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Dead Heading Rhododendrons can be a Monumental Task

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Deadheading   allows the energy that would have gone into seed development to be directed towards new growth and the production of flower buds for the following year. Deadheading is relatively easy when plants are young but can become a monumental task on older shrubs that are nearing maturity. Fortunately as the plants get too large to dead head, they have the energy to carry the seed. They may not produce quite as many flowers and the new growth may not be quite as vigorous, but they will survive just fine with normal cultural practices. 


Question:  Root weevils are taking a real “bite” out of our rhododendron plants.  What is the current recommendation from WSU on the best way to control these insects?


WSU entomologists recommend the insecticide acephate, which is available in most nurseries and garden stores under the trade name of Orthene.   When used according to labeled directions, Orthene effectively controls Black Vine Weevil, Strawberry Root Weevil and Rough Strawberry Root Weevil on ornamentals. Orthene is not registered for use on edible food crops like strawberries. 

Although adult weevils cause a characteristic notching in rhodie leaves, this damage is relatively minor compared to damage done by larvae to the plant roots.  Larvae of all root weevil species are quite similar in appearance and habits. They are C shaped, legless and white with tan heads, up to half an inch in size. The larvae feed throughout the winter and spring on root systems resulting in plants that are stunted, grow poorly and may die.

In April through June, the larvae pupate and adults emerge. The adults are night feeders that remain in the soil or in debris at the base of the plant during the day, then climb up to feed on the leaves at night.  Adult weevils cannot fly, but walk or are carried from one location to another.  Also, all adults are females capable of laying eggs. Adults are slow moving and should not be confused with swifter, predacious ground beetles.

Eggs are laid in clusters in or on the soil from June to September. The eggs hatch, and the larvae immediately wriggle though the soil to begin feeding.  There is one generation per year. 

In order to effectively control weevils, you will need to begin Orthene applications when you first observe notching of the leaves. It is easy to confirm the presence of weevils by inspecting the plant foliage on warm, still evenings. Or you can look for adult weevils in the debris at the base of the plant. Laying a small piece of cardboard at the base of the plant provides a refuge that you can check easily in the morning.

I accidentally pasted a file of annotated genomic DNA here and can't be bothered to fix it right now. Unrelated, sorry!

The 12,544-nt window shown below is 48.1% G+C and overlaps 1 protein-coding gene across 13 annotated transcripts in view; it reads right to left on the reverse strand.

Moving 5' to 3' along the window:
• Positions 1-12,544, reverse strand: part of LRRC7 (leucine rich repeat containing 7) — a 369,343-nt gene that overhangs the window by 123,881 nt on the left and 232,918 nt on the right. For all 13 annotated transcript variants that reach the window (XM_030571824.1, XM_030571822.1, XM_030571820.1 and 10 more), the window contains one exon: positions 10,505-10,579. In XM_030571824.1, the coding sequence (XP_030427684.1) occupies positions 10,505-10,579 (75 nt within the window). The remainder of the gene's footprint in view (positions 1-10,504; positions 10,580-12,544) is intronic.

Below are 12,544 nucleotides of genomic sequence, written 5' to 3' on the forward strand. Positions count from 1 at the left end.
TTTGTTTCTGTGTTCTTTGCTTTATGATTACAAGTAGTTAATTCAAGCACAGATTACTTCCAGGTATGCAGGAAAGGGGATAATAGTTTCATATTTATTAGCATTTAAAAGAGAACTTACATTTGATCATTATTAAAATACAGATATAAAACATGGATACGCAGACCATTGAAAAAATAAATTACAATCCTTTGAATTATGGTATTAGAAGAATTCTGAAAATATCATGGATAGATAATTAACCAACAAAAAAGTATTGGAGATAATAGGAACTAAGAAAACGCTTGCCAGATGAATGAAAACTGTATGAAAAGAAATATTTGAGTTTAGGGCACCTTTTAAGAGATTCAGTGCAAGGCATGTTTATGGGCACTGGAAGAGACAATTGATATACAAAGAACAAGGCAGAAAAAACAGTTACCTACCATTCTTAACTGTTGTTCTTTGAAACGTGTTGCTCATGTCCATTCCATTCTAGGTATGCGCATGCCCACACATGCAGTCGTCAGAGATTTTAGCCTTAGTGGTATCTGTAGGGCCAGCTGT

Options for the control of weevils on rhododendrons include beneficial nematodes, which attack the larvae. Unfortunately, they have not proven to be very effective in our cold coastal soils. Another option for those not wanting to use an insecticide involves putting a sticky, gummy substance like Tanglefoot on the stems of plants to trap adults.


Question:  We have several very large rhodies that have outgrown their space and become spindly.  Would it be okay to prune them?  When?


Large-leaved rhododendrons may be pruned anytime without harming the plant, but there are times that are more expedient. Most rhododendron plants retain their leaves two years. This means that on young plants there will be four rosettes of leaves and fewer on older plants. It is permissible to prune back to any of these rosettes, depending on how drastically the plant needs to be pruned.  Always make the cut about a quarter of an inch above the rosette. The flush of growth will burst out from the auxiliary buds of the rosette.

Pruning old rhododendrons presents a different problem. When old rhododendrons become unthrifty in appearance, the cells in the vascular bundles have become hardened or plugged and no longer function normally. Any revitalizing to be accomplished must be done on new wood, supplied by drastic pruning. This can be done in either spring or early summer, with spring being preferred.

One method is to cut the plant down to about 12 inches above the ground. This is more successful with those having multiple stems coming up from the ground. This drastic pruning is not recommended for hybrid plants, which have only one stem.  A less drastic means is to reach down into the shrub and cut out about one-third of the old wood. Do this for a period of about three years. In this way, there remains sufficient leaf surface to supply nutrients for re-establishment of new shrubs.


Editor’s Note: This article first appeared on 710/12. If you would like to respond to this story, go to


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